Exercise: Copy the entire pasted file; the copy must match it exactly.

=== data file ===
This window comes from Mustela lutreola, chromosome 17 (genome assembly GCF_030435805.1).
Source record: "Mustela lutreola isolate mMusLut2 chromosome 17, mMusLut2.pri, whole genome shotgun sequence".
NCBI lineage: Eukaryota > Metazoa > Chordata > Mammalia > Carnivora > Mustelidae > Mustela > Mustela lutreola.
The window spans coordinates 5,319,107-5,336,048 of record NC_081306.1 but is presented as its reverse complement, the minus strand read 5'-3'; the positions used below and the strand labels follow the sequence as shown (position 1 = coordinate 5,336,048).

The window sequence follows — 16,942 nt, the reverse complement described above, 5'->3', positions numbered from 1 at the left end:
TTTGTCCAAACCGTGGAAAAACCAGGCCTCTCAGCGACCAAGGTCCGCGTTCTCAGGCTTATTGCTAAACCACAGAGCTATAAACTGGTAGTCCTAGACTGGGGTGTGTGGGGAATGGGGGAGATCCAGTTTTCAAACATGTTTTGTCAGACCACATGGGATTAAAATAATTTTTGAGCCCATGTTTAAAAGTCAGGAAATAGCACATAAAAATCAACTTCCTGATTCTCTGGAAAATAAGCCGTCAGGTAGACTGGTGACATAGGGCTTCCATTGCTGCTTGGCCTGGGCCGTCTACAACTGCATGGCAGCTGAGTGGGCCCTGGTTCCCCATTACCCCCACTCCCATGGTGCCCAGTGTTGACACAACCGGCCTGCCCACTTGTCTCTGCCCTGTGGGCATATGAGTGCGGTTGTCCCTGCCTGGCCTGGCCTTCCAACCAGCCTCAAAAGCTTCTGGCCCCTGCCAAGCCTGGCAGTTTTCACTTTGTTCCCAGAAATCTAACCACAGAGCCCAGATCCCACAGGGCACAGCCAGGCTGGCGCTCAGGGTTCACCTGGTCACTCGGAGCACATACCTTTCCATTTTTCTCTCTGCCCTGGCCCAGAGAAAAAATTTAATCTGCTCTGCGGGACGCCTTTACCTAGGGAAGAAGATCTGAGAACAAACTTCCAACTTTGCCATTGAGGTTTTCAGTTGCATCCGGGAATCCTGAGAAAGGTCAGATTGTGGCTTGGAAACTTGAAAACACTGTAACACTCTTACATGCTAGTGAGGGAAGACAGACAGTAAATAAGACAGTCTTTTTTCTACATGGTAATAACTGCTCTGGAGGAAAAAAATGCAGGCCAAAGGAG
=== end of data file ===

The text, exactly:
This window comes from Mustela lutreola, chromosome 17 (genome assembly GCF_030435805.1).
Source record: "Mustela lutreola isolate mMusLut2 chromosome 17, mMusLut2.pri, whole genome shotgun sequence".
NCBI lineage: Eukaryota > Metazoa > Chordata > Mammalia > Carnivora > Mustelidae > Mustela > Mustela lutreola.
The window spans coordinates 5,319,107-5,336,048 of record NC_081306.1 but is presented as its reverse complement, the minus strand read 5'-3'; the positions used below and the strand labels follow the sequence as shown (position 1 = coordinate 5,336,048).

The window sequence follows — 16,942 nt, the reverse complement described above, 5'->3', positions numbered from 1 at the left end:
TTTGTCCAAACCGTGGAAAAACCAGGCCTCTCAGCGACCAAGGTCCGCGTTCTCAGGCTTATTGCTAAACCACAGAGCTATAAACTGGTAGTCCTAGACTGGGGTGTGTGGGGAATGGGGGAGATCCAGTTTTCAAACATGTTTTGTCAGACCACATGGGATTAAAATAATTTTTGAGCCCATGTTTAAAAGTCAGGAAATAGCACATAAAAATCAACTTCCTGATTCTCTGGAAAATAAGCCGTCAGGTAGACTGGTGACATAGGGCTTCCATTGCTGCTTGGCCTGGGCCGTCTACAACTGCATGGCAGCTGAGTGGGCCCTGGTTCCCCATTACCCCCACTCCCATGGTGCCCAGTGTTGACACAACCGGCCTGCCCACTTGTCTCTGCCCTGTGGGCATATGAGTGCGGTTGTCCCTGCCTGGCCTGGCCTTCCAACCAGCCTCAAAAGCTTCTGGCCCCTGCCAAGCCTGGCAGTTTTCACTTTGTTCCCAGAAATCTAACCACAGAGCCCAGATCCCACAGGGCACAGCCAGGCTGGCGCTCAGGGTTCACCTGGTCACTCGGAGCACATACCTTTCCATTTTTCTCTCTGCCCTGGCCCAGAGAAAAAATTTAATCTGCTCTGCGGGACGCCTTTACCTAGGGAAGAAGATCTGAGAACAAACTTCCAACTTTGCCATTGAGGTTTTCAGTTGCATCCGGGAATCCTGAGAAAGGTCAGATTGTGGCTTGGAAACTTGAAAACACTGTAACACTCTTACATGCTAGTGAGGGAAGACAGACAGTAAATAAGACAGTCTTTTTTCTACATGGTAATAACTGCTCTGGAGGAAAAAAATGCAGGCCAAAGGAG